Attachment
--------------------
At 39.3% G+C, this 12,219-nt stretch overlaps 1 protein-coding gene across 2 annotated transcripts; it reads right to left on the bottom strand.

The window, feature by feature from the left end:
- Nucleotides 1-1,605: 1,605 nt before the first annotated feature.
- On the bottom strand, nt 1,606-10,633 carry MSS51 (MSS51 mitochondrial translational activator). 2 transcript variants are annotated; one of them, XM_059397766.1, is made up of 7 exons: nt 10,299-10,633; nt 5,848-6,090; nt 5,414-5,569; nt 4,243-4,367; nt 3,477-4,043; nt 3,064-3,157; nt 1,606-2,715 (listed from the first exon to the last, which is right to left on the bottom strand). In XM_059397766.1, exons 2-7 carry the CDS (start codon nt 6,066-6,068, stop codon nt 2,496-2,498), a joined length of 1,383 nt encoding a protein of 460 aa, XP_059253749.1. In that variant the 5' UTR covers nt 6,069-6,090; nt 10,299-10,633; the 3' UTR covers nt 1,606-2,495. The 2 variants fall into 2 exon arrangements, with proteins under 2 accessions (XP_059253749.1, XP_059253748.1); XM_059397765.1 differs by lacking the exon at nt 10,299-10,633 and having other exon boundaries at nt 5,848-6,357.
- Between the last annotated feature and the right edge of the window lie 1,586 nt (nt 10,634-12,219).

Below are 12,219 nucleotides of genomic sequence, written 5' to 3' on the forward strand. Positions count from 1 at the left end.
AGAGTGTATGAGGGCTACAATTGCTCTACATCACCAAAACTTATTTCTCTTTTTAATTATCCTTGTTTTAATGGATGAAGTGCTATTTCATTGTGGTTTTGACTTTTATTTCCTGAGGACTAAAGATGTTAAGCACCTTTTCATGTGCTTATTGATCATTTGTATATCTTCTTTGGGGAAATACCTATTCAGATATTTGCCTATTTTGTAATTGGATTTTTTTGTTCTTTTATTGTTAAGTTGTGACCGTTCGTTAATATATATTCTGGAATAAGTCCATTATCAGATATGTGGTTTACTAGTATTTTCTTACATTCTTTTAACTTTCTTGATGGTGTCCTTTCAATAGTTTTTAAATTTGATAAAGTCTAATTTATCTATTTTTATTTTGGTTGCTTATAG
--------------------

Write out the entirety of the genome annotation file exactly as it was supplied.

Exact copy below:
At 39.3% G+C, this 12,219-nt stretch overlaps 1 protein-coding gene across 2 annotated transcripts; it reads right to left on the bottom strand.

The window, feature by feature from the left end:
- Nucleotides 1-1,605: 1,605 nt before the first annotated feature.
- On the bottom strand, nt 1,606-10,633 carry MSS51 (MSS51 mitochondrial translational activator). 2 transcript variants are annotated; one of them, XM_059397766.1, is made up of 7 exons: nt 10,299-10,633; nt 5,848-6,090; nt 5,414-5,569; nt 4,243-4,367; nt 3,477-4,043; nt 3,064-3,157; nt 1,606-2,715 (listed from the first exon to the last, which is right to left on the bottom strand). In XM_059397766.1, exons 2-7 carry the CDS (start codon nt 6,066-6,068, stop codon nt 2,496-2,498), a joined length of 1,383 nt encoding a protein of 460 aa, XP_059253749.1. In that variant the 5' UTR covers nt 6,069-6,090; nt 10,299-10,633; the 3' UTR covers nt 1,606-2,495. The 2 variants fall into 2 exon arrangements, with proteins under 2 accessions (XP_059253749.1, XP_059253748.1); XM_059397765.1 differs by lacking the exon at nt 10,299-10,633 and having other exon boundaries at nt 5,848-6,357.
- Between the last annotated feature and the right edge of the window lie 1,586 nt (nt 10,634-12,219).

Below are 12,219 nucleotides of genomic sequence, written 5' to 3' on the forward strand. Positions count from 1 at the left end.
AGAGTGTATGAGGGCTACAATTGCTCTACATCACCAAAACTTATTTCTCTTTTTAATTATCCTTGTTTTAATGGATGAAGTGCTATTTCATTGTGGTTTTGACTTTTATTTCCTGAGGACTAAAGATGTTAAGCACCTTTTCATGTGCTTATTGATCATTTGTATATCTTCTTTGGGGAAATACCTATTCAGATATTTGCCTATTTTGTAATTGGATTTTTTTGTTCTTTTATTGTTAAGTTGTGACCGTTCGTTAATATATATTCTGGAATAAGTCCATTATCAGATATGTGGTTTACTAGTATTTTCTTACATTCTTTTAACTTTCTTGATGGTGTCCTTTCAATAGTTTTTAAATTTGATAAAGTCTAATTTATCTATTTTTATTTTGGTTGCTTATAG